Parents, and teachers: the Constitution protects every child from opting out of Common Core. Parents have a right to say “no” to what is being taught. And they are winning in statewide legal battles against unelected bureaucrats.
In New York, however, teachers are being bullied who discuss Common Core opt out choices with parents.
This past summer, a New York State Assemblyman blasted state Education Commissioner MaryEllen Elia for launching a “goon squad” to intimidate teachers who discussed Common Core opt out choices with parents. (Parents you can opt out using this form.)
That goon squad now seems to be focused in New York City, where teachers are being threatened if they talk to parents about options to remove their child from the controversial testing.
Despite state officials assuring parents that things are going to change with the Common Core curriculum, New York City’s Education Department is sending a very different message.
Via The New York Times:
But in New York City, the Education Department seems to be sending a different message to some teachers and principals: Watch what you say.
At a forum in December, Anita Skop, the superintendent of District 15 in Brooklyn, which had the highest rate of test refusals in the city last year, said that for an educator to encourage opting out was a political act and that public employees were barred from using their positions to make political statements.
Another school in Tribeca had sent a letter to parents saying that the Common Core testing hurt “every single class of students across the school” because of the resources they consumed.
Less than two weeks later, the teachers at that school were nowhere to be found at a meeting to discuss the testing. The “union had informed them that their email could be considered insubordination.”
In place of the teachers, an Education Department official showed up to “help oversee (the) meeting.”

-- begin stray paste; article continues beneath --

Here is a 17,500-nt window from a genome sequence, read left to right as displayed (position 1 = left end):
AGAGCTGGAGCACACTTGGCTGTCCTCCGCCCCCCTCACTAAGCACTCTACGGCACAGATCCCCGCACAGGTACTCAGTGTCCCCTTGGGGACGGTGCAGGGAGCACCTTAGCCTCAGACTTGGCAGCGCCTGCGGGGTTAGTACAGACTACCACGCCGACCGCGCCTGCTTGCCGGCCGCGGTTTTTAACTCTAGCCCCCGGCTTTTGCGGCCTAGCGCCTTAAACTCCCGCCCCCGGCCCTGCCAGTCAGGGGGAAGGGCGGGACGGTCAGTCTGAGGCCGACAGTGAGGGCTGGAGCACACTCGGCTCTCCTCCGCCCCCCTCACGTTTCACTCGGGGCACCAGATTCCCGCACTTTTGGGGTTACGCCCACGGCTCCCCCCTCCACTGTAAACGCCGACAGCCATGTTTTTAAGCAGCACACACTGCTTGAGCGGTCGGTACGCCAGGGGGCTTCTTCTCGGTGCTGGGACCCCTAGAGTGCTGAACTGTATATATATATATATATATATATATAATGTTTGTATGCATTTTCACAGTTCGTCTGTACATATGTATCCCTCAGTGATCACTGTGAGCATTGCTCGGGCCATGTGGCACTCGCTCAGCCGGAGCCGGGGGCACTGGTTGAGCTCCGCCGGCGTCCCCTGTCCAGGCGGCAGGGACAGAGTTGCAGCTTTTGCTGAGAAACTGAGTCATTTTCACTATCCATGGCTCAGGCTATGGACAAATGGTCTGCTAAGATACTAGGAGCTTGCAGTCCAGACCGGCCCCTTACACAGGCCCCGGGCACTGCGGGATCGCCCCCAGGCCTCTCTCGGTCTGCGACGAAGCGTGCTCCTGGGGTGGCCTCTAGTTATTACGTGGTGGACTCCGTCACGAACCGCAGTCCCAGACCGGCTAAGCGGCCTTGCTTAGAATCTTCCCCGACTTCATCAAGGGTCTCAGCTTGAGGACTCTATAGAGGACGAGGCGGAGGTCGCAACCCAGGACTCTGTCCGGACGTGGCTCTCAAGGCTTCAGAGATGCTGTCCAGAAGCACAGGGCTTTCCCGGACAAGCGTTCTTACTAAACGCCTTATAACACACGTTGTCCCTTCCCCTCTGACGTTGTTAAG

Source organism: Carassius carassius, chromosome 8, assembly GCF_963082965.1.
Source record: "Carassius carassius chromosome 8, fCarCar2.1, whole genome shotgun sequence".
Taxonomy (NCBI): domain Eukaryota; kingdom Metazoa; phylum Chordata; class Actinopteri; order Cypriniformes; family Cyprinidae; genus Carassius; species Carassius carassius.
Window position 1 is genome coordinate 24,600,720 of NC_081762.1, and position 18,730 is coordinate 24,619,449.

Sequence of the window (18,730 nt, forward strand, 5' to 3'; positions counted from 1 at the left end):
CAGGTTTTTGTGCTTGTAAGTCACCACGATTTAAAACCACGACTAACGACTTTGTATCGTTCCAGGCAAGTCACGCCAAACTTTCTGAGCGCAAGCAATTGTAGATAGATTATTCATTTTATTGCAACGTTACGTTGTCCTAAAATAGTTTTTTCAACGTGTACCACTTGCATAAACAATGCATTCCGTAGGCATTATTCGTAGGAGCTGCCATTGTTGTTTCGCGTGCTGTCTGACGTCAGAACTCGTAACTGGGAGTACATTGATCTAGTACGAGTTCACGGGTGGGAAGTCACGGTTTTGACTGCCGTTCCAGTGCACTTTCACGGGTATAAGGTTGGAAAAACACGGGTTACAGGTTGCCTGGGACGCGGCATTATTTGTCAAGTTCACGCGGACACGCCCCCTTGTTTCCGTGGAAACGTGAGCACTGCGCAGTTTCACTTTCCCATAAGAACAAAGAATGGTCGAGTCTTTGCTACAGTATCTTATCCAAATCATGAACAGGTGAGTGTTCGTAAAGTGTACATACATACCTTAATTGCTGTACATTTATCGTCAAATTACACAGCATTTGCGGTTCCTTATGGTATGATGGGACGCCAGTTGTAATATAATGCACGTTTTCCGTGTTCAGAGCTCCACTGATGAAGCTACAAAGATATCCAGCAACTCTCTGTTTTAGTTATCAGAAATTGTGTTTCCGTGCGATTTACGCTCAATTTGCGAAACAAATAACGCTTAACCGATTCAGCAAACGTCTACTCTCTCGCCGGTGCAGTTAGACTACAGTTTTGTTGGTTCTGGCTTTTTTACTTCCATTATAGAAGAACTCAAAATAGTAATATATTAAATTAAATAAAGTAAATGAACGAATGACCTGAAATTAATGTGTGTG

Threats abound elsewhere according to the Times:
Several principals said they had been told by either the schools chancellor, Carmen Fariña, or their superintendents that they and their teachers should not encourage opting out. There were no specific consequences mentioned, but the warnings were enough to deter some educators.
Devora Kaye, a spokeswoman for the Education Department, said that teachers were free to express themselves on matters of public concern as private citizens, but not as representatives of the department, and that if they crossed that line they could be disciplined. Asked what the disciplinary measures might be, Ms. Kaye said they were determined case by case.
This past summer, Elia garnered significant heat for repeatedly insinuating that parents who are opting their children out of Common Core testing simply don’t understand what’s good for them or their children.
She also threatened them, teachers, and schools with legal action.
“There are ramifications that can occur,” she warned. “I’m not saying what will occur, I’m just saying there are.”
A week earlier, Elia expanded on that threat, demanding “Listen, it’s the law.”
To enforce that law, she assembled a ‘tool kit’ to force parents to understand that she knows what’s best for their children. That ‘tool kit’ included a legal team to help school districts re-educate teachers and parents on the Common Core curriculum.
Goon squad indeed.
A staggering 20% of students in New York opted out of Common Core testing this past year, a clear sign that parents do indeed know that the arbitrary standardized testing is not what’s best for their children.
Just one example of why: